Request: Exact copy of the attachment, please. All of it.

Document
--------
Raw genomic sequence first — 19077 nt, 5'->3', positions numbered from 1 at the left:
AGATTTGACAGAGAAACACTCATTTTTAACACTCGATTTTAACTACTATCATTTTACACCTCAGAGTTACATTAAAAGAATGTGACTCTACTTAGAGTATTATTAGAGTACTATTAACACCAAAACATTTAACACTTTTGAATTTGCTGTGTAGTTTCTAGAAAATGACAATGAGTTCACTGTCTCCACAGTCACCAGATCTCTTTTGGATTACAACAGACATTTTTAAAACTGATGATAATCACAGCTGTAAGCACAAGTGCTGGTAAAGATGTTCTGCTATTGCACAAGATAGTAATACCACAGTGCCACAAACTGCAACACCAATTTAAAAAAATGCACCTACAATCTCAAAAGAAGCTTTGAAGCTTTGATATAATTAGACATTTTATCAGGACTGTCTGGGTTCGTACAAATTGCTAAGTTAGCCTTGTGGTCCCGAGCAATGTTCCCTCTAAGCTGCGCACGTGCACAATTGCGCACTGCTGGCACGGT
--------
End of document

Raw genomic sequence first — 19077 nt, 5'->3', positions numbered from 1 at the left:
AGATTTGACAGAGAAACACTCATTTTTAACACTCGATTTTAACTACTATCATTTTACACCTCAGAGTTACATTAAAAGAATGTGACTCTACTTAGAGTATTATTAGAGTACTATTAACACCAAAACATTTAACACTTTTGAATTTGCTGTGTAGTTTCTAGAAAATGACAATGAGTTCACTGTCTCCACAGTCACCAGATCTCTTTTGGATTACAACAGACATTTTTAAAACTGATGATAATCACAGCTGTAAGCACAAGTGCTGGTAAAGATGTTCTGCTATTGCACAAGATAGTAATACCACAGTGCCACAAACTGCAACACCAATTTAAAAAAATGCACCTACAATCTCAAAAGAAGCTTTGAAGCTTTGATATAATTAGACATTTTATCAGGACTGTCTGGGTTCGTACAAATTGCTAAGTTAGCCTTGTGGTCCCGAGCAATGTTCCCTCTAAGCTGCGCACGTGCACAATTGCGCACTGCTGGCACGGT